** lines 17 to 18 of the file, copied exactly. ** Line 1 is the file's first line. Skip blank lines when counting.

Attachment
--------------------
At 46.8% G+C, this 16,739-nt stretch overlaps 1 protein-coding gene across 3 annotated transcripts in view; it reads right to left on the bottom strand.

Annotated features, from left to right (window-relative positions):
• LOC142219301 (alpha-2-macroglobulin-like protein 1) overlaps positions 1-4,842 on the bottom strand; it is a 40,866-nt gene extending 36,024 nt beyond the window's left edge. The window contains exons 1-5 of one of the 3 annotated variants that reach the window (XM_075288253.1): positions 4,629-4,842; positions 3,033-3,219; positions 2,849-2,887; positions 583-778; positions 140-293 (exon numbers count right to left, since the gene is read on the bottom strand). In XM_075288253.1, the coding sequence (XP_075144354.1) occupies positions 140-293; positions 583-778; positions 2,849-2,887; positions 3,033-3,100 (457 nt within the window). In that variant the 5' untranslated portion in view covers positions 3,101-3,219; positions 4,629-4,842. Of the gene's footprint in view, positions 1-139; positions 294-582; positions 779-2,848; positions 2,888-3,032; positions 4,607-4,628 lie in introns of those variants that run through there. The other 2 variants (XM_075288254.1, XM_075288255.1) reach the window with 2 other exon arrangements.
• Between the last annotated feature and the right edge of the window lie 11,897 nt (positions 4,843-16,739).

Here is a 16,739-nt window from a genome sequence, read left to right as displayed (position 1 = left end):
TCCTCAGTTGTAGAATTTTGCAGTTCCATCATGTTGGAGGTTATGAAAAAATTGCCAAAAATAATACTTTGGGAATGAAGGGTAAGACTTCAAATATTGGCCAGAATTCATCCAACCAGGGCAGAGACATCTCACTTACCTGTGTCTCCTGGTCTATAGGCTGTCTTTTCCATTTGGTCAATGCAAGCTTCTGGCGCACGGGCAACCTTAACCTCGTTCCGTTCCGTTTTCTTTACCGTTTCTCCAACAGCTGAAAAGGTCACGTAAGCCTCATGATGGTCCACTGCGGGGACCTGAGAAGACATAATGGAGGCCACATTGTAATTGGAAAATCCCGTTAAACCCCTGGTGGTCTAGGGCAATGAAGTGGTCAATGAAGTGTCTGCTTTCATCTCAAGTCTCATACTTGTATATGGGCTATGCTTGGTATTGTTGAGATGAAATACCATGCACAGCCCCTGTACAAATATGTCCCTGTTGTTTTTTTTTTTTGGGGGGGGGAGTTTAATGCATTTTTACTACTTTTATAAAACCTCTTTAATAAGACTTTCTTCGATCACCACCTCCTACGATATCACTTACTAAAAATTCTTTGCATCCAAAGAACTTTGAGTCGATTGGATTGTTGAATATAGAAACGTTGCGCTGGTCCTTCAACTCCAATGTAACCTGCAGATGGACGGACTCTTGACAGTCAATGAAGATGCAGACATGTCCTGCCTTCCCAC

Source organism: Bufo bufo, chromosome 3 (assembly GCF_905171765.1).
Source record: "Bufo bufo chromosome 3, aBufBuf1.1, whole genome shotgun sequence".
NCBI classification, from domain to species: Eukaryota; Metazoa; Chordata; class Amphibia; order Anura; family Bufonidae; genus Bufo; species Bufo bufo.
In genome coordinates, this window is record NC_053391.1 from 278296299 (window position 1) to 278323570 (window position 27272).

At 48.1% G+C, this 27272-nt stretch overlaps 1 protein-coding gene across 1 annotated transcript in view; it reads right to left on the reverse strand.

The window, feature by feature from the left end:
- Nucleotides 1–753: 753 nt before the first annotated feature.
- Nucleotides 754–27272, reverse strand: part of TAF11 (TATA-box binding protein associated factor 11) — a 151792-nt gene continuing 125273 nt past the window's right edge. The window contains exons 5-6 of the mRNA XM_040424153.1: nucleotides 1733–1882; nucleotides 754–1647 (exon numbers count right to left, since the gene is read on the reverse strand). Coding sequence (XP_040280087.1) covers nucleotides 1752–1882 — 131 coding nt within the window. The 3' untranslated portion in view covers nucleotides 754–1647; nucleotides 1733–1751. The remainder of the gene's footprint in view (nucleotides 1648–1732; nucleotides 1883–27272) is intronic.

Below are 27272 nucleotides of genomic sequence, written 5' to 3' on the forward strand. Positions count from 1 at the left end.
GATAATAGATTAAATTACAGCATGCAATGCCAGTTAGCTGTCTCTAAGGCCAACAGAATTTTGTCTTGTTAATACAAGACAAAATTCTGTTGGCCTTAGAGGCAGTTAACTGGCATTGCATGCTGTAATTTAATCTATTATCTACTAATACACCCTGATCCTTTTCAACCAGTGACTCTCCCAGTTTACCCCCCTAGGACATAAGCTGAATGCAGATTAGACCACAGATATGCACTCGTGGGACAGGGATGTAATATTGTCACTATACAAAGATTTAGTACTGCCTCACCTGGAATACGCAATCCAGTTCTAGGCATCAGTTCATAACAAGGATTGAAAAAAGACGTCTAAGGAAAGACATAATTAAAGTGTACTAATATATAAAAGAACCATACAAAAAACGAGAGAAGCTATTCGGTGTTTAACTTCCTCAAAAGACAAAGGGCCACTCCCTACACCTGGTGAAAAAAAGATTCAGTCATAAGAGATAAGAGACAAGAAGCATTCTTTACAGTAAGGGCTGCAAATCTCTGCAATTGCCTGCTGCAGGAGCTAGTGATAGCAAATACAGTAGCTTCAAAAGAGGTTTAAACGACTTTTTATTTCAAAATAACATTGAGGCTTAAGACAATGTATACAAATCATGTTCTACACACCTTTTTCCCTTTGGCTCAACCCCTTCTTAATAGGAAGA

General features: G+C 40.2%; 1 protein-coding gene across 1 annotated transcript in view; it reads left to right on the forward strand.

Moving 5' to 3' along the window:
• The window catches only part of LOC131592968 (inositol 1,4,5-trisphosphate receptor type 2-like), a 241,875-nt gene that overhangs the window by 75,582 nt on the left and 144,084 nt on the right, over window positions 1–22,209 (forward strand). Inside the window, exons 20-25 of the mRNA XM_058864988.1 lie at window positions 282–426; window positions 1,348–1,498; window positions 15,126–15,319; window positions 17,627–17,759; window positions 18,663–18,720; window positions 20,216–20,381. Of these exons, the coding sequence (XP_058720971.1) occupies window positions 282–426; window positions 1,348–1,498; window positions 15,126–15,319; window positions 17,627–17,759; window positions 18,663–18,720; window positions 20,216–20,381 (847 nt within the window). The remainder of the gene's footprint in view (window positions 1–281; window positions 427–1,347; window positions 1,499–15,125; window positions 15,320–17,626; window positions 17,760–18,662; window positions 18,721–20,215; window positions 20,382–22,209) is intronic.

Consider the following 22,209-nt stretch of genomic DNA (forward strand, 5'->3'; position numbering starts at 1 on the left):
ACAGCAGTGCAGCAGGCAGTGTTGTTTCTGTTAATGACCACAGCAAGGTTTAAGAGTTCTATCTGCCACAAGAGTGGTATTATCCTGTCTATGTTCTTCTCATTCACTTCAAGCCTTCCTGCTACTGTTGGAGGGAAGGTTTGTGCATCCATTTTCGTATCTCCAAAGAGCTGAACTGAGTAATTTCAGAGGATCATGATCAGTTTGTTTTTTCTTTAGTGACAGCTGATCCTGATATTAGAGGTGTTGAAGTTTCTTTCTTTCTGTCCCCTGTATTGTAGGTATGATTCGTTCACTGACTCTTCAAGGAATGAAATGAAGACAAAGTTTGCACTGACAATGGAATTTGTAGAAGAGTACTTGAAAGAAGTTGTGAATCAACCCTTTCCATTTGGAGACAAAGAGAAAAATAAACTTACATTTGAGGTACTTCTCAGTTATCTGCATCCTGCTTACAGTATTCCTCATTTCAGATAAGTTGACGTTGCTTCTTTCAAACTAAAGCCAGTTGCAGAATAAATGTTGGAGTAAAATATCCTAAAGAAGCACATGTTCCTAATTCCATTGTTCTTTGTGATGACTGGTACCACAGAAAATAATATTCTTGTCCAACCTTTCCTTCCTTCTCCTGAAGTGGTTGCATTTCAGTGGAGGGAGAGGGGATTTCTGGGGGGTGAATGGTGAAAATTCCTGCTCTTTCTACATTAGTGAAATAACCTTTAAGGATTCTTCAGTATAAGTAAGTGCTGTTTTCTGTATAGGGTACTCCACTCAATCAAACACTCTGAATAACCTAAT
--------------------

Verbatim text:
General features: G+C 40.2%; 1 protein-coding gene across 1 annotated transcript in view; it reads left to right on the forward strand.

Moving 5' to 3' along the window: